Strategic is what we make of it
23 Mar 2015|

Strategic is what we make of it

In the 1990s, an American scholar wrote a famous paper called ‘Anarchy is what states make of it’. The central argument was that little in international politics is pre-ordained and how we think about issues defines how we respond to them.

A long line of thinkers from Thomas Hobbes in 1651 to Kenneth Waltz over 300 years later had argued that international politics was defined by anarchy. As a natural and inevitable result states had to act in a particularly ‘realist’ way. But noted Alexander Wendt, ‘self-help and power politics do not follow either logically or causally from anarchy and that if today we find ourselves in a self-help world, this is due to process, not structure’.

In short, there was nothing ‘natural’ about the so-called state of nature or inevitable about how we had to respond to this problem. It seems to me a similar question of underlying assumptions can be raised around the use of the word ‘strategic’ today, particularly in the debates about China’s new Asian Infrastructure Investment Bank.

If strategic concerns are political decisions around the use of force, it’s hard to see an inevitable or natural link from this proposed bank to a changing calculus in the region.

First, there’s no great evidence that countries choose their friends and allies simply because of cheap loans. As a wealth of Cold War experience showed us, many countries happily took money from both sides then acted on the basis of their own national interests.

Or to look at it a different way, few would argue that Washington’s preferred economic institutions such as the IMF are the basis of its influence and role in the region. Those organisations help (and at other times hinder) but are part of a much wider set of forces that support US predominance.

Likewise the AIIB will be far from the only source of loans in the region. While loans might be easier to get from there, and perhaps on terms more indulgent than those of, say, the IMF, the countries of the region have real choice, thus denying China substantial leverage.

Nor is the AIIB the only Chinese or regional initiative that doesn’t bear Washington’s fingerprints. The lazy notion that Asia’s regional order was ‘built’ by the US ignores the immense variety of forums, institutions, and formal and informal agreements and compacts that make the region function today. As Evelyn Goh has pointed out in her excellent book The Struggle for Order, it’s precisely America’s willingness to negotiate those regional impulses that has enabled much of its post-cold war authority.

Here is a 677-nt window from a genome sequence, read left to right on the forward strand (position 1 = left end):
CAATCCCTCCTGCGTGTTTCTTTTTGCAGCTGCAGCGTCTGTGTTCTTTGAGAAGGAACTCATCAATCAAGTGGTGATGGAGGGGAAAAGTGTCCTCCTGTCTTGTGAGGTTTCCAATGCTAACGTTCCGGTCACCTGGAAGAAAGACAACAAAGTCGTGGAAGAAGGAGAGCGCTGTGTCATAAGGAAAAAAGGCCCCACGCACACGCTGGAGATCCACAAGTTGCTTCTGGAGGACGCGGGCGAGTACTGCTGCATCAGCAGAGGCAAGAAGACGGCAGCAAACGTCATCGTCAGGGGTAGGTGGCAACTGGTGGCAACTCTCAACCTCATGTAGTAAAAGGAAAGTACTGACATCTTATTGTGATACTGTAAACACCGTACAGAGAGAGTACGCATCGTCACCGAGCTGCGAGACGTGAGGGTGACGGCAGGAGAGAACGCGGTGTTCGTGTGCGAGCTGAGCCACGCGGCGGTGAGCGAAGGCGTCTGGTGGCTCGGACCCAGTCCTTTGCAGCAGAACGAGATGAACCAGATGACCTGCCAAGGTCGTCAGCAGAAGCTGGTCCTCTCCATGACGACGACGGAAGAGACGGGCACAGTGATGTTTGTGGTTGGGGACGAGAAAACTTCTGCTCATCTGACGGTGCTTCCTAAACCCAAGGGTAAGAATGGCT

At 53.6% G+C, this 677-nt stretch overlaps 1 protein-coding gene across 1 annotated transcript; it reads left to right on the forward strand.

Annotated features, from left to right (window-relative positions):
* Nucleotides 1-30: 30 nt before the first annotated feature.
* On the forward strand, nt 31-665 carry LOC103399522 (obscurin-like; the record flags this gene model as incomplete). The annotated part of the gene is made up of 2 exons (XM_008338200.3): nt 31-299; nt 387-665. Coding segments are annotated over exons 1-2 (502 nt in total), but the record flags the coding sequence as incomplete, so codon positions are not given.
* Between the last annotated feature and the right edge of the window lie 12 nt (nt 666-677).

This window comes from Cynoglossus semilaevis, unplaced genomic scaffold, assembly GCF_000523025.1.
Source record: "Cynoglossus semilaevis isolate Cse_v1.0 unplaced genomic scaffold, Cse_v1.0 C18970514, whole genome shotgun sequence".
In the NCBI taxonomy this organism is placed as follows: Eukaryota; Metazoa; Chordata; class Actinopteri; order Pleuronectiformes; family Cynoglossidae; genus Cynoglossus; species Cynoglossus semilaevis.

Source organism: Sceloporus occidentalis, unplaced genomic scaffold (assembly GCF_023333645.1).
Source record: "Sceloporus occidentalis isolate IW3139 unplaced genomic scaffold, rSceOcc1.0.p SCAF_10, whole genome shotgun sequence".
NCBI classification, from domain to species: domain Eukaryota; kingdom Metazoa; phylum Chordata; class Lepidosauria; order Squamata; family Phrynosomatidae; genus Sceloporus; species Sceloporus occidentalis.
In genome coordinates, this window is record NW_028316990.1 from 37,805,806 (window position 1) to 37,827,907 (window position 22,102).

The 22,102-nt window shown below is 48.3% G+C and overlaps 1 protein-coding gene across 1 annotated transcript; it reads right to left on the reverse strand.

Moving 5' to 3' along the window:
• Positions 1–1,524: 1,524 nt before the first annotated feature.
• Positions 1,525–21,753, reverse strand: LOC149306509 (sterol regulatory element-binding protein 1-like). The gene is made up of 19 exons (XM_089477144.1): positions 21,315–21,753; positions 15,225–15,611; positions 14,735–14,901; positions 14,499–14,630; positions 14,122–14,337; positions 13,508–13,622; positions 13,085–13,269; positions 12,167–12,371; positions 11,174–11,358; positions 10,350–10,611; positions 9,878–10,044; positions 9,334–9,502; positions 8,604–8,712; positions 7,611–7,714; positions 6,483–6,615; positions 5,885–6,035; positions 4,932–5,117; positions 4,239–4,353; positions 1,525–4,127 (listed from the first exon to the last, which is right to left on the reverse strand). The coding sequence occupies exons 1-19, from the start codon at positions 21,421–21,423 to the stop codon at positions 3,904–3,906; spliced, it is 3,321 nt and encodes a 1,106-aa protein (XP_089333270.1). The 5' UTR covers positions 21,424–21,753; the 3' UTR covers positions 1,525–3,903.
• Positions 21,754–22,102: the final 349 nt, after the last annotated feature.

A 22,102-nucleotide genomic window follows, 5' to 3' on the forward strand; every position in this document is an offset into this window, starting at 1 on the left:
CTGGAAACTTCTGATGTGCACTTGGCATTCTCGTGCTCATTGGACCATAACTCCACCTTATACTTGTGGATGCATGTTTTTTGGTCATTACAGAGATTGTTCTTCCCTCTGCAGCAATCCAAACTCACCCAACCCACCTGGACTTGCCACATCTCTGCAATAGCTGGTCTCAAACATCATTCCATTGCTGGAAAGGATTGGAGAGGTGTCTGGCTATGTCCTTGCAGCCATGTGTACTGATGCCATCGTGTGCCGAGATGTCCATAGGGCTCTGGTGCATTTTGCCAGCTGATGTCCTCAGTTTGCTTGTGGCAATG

Finally, it’s worth remembering the region is becoming much wealthier and more capable. Sure, China is now the big dog, but this is a region that can stand on its own feet. Loans will help, but their absence or restriction will not stop the immense demographic and technological forces shaping this region and, indeed, the world. The region is full of countries who have clear ideas about their national interests, growing power to defend them, and a desire to remain independent and free to pursue those interests.

It’s therefore hard to see how the AIIB will have any significant impact on decisions around either regional alignment or the use of force by countries in the Asia-Pacific.

Indeed, it seems to me that the only way China’s AIIB is a ‘strategic’ concern is—ironically—through our willingness to consider it as such. We have treated it as a contest for influence and so made it one.

The Obama administration’s ham-fisted effort to prevent other countries from joining the AIIB, and attacks on friends when they do, suggests that Washington sees this as a zero-sum type competition. And regardless of the on-the-ground reality I’ve just laid out, perceptions about who ‘wins’ and who ‘loses’ go a long way to determining choices about which way the region is shifting.

That’s not to dismiss the economic and governance concerns some have about the AIIB. Nor to assume we can sit back and watch China try and replace every institution in the region with one it owns. But concerns about ‘strategic’ influence seem based on a zero-sum notion that is more assumed than automatic.

Rather, I would argue that to the extent the US and allies like Australia are willing to incorporate proposals for change by Beijing (or New Delhi for that matter), the better placed they will be to control its effect. To the extent they see any change as an automatic ‘strategic’ challenge, the more likely that view will take hold and the more expensive and difficult it will be to sustain US leadership.

Andrew Carr is a Research Fellow in the Strategic & Defence Studies Centre, Australian National University. Image courtesy of Flickr user U.S. Embassy The Hague.